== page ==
Monday, February 13, 2012

On Canaan's Side and The Year of Magical Thinking

I got On Canaan's Side by Sebastian Barry for Christmas (one of the books I had requested!).  One of my book groups had read Annie Dunne (reviewed in this blog on 2/23/2011) by the same author, and since I had enjoyed his previous books (he also wrote The Secret Scripture), I was anxious to read it.  What was interesting and surprising to me, is that I had not realized that it was about the same family as Annie Dunne!  As I was reading On Canaan's Side, I rather slowly realized that the story was being told by Annie Dunne's sister, Lilly. 

The story is told in the first person by Lilly.  It begins with the chapter "First Day Without Bill" and ends with the chapter "Seventeenth Day Without Bill".

Bill was Lilly's grandson, whom she raised.  He had gone to fight in the Gulf War, came home and committed suicide.  As Lilly mourns for the loss of Bill, she tells the story of her 89 years and the losses that she has suffered.  Her brother, Willie, was killed in World War I.  A soldier friend of Willie's, Tadg, came to pay his respects to the family and he and Lilly fell in love.  However, Tadg was involved in the Irish uprising and he and Lilly have to flee Ireland immediately before marrying and head to the United States.  Tadg and Lilly take on assumed names and begin living quiet lives in Chicago.  Unfortunately for them, they eventually are found and Lilly's life changes as she tries to keep her family safe. War again deeply touches Lilly's life when her son, Ed, goes off to the Vietnam War.

The story spans about seven decades of American history.  And all through Lilly's narrative, her Irish background and family are woven in.  Ireland has never left her.  Lilly's life was full of grief, love, mystery, loss, joy...all the emotions that embrace a lifetime.  I thought that the book did an excellent job portraying the aftermath of war in the way it can affect families.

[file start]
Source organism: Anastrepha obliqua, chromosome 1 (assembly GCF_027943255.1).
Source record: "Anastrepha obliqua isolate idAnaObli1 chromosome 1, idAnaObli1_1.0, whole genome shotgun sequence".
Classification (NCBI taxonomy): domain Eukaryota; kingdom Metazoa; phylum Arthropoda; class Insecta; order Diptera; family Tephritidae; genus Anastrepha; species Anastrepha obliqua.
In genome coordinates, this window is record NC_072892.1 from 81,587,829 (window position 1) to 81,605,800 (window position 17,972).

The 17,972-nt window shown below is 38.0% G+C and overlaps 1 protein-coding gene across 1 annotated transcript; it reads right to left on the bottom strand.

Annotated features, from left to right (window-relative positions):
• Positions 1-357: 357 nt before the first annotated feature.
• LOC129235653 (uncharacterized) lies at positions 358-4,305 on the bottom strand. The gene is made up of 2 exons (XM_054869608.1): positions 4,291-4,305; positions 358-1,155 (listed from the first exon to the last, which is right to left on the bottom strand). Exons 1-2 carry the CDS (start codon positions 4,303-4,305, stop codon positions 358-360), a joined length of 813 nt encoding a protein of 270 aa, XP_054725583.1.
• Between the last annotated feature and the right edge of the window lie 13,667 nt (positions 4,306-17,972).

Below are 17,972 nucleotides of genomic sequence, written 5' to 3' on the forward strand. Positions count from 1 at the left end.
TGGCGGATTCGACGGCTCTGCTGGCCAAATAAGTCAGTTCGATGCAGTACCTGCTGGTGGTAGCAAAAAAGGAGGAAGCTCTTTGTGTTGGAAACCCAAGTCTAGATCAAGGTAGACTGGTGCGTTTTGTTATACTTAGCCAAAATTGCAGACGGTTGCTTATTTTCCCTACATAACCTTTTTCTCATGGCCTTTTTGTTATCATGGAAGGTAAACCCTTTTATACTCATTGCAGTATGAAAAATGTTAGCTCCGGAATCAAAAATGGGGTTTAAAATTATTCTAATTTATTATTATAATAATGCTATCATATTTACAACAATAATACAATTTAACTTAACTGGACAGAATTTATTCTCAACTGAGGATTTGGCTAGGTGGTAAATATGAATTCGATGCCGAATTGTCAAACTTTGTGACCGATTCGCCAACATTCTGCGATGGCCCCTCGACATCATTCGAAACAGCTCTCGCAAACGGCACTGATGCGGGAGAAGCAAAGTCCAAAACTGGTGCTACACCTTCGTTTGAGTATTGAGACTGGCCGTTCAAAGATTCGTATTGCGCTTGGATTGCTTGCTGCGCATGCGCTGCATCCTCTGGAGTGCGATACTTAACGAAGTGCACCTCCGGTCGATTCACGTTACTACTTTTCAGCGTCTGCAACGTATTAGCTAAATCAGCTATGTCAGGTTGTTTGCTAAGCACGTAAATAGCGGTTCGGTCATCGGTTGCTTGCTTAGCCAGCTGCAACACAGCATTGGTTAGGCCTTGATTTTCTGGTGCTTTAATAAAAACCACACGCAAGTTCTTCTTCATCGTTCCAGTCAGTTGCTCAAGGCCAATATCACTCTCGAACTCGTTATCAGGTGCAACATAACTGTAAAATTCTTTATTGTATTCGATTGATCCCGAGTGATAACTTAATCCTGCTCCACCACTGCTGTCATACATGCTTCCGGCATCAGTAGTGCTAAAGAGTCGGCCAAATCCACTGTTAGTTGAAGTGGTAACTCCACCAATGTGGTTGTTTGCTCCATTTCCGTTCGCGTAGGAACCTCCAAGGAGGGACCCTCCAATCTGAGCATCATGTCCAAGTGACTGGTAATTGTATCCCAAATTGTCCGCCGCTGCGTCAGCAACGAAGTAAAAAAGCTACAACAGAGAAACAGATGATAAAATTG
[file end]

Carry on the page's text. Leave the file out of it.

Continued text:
I really enjoy Sebastian Barry's writing, and recommend the books!

I read The Year of Magical Thinking by Joan Didion at the suggestion of my niece. I was glad to try it, since I had certainly read a lot about the book.  I don't know if I knew this or not, but Ms. Didion was married to the author John Gregory Dunne (for 40 years). The book is about her first year following his death.  Not only was she dealing with the unexpected loss of her life partner, but the week before his death, their only child, Quintana, had been hospitalized and was near death.  Ms. Didion was not even able to tell her daughter about her father's death for a few weeks, until the daughter was in better physical shape to learn of it.

The Year of Magical Thinking began.  Not able to get rid of his shoes, because what if he came back and needed his shoes?

"Grief, when it comes, is nothing we expect it to be."

 "Grief is different.  Grief has no distance.  Grief comes in waves, paroxysms, sudden apprehensions that weaken the knees and blink the eyes and obliterate the dailiness of life."

This book was not written as a self-help book, nor would I classify it as that.  I would even hesitate to recommend it to someone who was grieving, yet in the end, I think that I would recommend it.  I read it with two separate views.  As a therapist, I worried about the self-analysis that the author would go into, feeling that she was over analyzing things way too much.  But the wife part of me understood.  That is how one would feel and grieve. Her honesty in the book was much appreciated and is something that I may have to go back to someday. 

Near the end, she wrote of how she really didn't want the year to end.  It meant that John's death "will become something that happened in another year.". 

She wrote:

"I realized today for the first time that my memory of this day a year ago is a memory that does not involve John.  This day a year ago was December 31, 2003.  John did not see this day a year ago.  John was dead."

So very sad.

No comments: